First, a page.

"Another fault, incurred not only by parents and teachers, but also by moralists and preachers, in the instruction of the people, consists in their seeking to work only upon the understanding, by giving fixed precepts or rules, referring to individual cases. We know that a good disposition is universally, and in every respect the same; and its difference in its modes of showing itself, belongs only to prudence, which considers and adjusts the particular circumstances that attend individual cases of action. By this mode of teaching, or, as the phrase is, moralizing, mere prudence is formed, and prudent, not truly virtuous men, are educated. This culture of prudence is, indeed, very incomplete; true prudence consists in the energy of the free soul, which knows how to embrace and treat every relation, every instance in life, with a living, original individuality. But, even if certain rules of prudence are universally applicable, and can be apprehended, and such moral teaching, in one respect, promises utility, yet on the other hand, it is pernicious, since it leaves the heart cold, and turns attention merely to externals. A moral training is thus effected, but not a moral culture.
As the child, before the rod of the master, is led by threats and rules, so the one-sided understanding becomes master over the free will of man. It stamps its rules, like foreign, dead forms, upon the heart and will; and actions cold, without life, spirit, and individuality, are the consequence. And while that prudence rules, which looks to results solely for the profit or loss of actions, the motives appealed to will be more or less selfish. Yet selfishness is the poison of morality. The best fruit of such a course of conduct is like the apple of Sodom,—if fair without, dust and ashes within.
"The whole man, understanding, heart, and will, must be appealed to a living, moral power must be poured into his soul, in order to a true moral culture. Man can be formed and moulded. This faith is at the foundation of every effort of education and human culture, and shows itself in that repentance that prompts to reformation. Even plants and beasts can be ennobled, although but slowly, and by longcontinued care; into man, on the contrary, a creative spark may be thrown, which at once enkindles a better life, or, by a deeper insight into his instincts, the nurture can be applied, by which the good is strengthened, and its growth powerfully furthered. Knowledge of the inward man, a deep penetration into his inclinations and impulses, his virtues and failings, are indispensably necessary to the instructer, who would act upon the soul. He must take every man as he is, in order to act upon him; but he must also know what man should and can be; the model of pure humanity, of complete morality and virtue, must stand before his soul, that he may form the material at hand after this pattern; this image of perfection must he place, in lineaments of flame, before him whom he would educate, that by it his soul may be enlightened and kindled."-Vol. I, pp. 98, 99.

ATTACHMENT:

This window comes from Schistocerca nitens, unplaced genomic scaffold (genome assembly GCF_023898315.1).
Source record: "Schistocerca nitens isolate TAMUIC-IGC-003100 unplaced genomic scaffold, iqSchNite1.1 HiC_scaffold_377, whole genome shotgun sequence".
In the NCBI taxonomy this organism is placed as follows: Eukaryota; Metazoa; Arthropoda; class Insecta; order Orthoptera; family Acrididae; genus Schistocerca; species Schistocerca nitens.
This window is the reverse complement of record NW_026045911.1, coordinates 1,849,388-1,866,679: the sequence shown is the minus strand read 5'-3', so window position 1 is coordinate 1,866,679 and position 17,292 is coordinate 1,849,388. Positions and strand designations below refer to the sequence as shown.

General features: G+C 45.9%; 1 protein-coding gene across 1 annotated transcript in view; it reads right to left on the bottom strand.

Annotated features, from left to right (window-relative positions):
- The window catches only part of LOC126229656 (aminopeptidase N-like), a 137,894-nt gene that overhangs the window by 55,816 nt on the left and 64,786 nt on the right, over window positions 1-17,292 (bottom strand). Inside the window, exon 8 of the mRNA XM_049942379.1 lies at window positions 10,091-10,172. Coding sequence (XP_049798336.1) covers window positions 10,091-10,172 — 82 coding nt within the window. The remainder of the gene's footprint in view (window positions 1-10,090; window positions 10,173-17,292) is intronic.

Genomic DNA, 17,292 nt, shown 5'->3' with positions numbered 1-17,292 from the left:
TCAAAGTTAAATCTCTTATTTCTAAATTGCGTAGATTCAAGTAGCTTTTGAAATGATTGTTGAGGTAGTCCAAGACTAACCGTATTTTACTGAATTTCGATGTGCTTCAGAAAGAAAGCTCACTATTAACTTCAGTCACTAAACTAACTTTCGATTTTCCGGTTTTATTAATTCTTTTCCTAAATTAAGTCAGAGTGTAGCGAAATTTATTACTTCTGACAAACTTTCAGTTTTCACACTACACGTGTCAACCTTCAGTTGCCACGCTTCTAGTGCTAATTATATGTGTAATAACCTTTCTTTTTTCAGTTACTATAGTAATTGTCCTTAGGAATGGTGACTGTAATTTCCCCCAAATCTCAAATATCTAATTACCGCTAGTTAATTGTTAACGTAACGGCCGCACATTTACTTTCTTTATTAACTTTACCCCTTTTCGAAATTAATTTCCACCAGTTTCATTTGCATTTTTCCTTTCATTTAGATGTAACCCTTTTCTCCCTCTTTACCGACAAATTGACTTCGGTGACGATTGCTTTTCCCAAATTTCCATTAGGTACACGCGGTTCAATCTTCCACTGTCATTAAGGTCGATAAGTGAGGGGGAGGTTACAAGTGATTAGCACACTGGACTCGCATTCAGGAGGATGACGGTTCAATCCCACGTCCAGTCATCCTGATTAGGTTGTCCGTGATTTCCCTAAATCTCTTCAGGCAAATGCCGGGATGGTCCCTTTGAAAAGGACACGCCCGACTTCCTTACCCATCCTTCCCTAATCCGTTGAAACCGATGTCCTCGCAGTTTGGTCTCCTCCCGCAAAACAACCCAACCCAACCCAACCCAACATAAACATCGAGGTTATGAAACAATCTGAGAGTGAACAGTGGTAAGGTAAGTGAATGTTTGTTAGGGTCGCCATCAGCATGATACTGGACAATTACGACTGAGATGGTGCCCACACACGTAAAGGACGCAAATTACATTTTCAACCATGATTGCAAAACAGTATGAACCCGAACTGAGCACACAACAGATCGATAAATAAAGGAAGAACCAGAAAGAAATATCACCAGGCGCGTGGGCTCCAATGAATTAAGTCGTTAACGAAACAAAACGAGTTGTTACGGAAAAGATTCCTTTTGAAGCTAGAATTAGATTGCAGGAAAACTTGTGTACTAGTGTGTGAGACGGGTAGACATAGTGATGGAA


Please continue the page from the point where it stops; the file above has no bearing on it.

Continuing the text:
"Often fathers commit the fault of coldness and severity, so that they crush the peculiarities of their children; and, by confounding individual tastes with self-will, force them to what is contrary to their nature. Parents cannot be too emphatically warned of such mistakes. They should, with warm, tender hand, nurture and manage the germ of moral life in their children, so as not to chill and stupify it, but to give it full and happy development in all its individuality."-p. 168.
These canons on education bring to view matters of vast importance, which, we have reason to fear, are too much overlooked. There is great danger, that, in checking the waywardness of children, and in subduing self-will, we may break down their individuality of character. The great thing is not to bring all to one standard; to melt down all human spirits, and cast them in one mould; but to bring them to "act out the dignity of their nature," to fulfil the ends of life, and to glorify God, while the peculiarities of individual character remain, a charm to social intercourse, a source of ever new beauty in the moral and intellectual world.
The following passage, on the symmetry of virtue, is well worthy of our consideration:
VOL. VII.NO. XXVIII.
"True virtue is a whole, cast from a single piece, solid and pure; not a mixed mass, molten from different ores, nor carefully soldered together from various pieces. It is a living body, with a living soul; not a puppet, which is hung with drapery, to make it counterfeit the human form; and its actions are living motions, springing from inward impulse and life, not produced by force and artificial calculation. This truth should be recognized, in order to avoid all delusion from the deceptions of hypocrisy, and from the anxious efforts of those who are studious merely of a refined outward good breeding; and, in order, even in sincere endeavors after virtue, to escape the error of acting as if it depended upon this or that particular, or this or that excellence,-an error which frustrates all sincere endeavor, since the energies are thereby turned towards scattered particulars, and thus dismembered. They who covet virtue, should know that they ought to strive after complete virtue with the whole soul, and that they have to gain the whole or none; they ought, therefore, before they apply themselves to this or that dutiful deed, and appropriate this or that good moral, to be roused to perform, before all things, the elementary and original act of turning the mind towards virtue, and make a beginning of all morality, by determining to be moral from the inmost heart, with all the energy of the soul, with all love and all zeal.”—Vol. I, p. 103.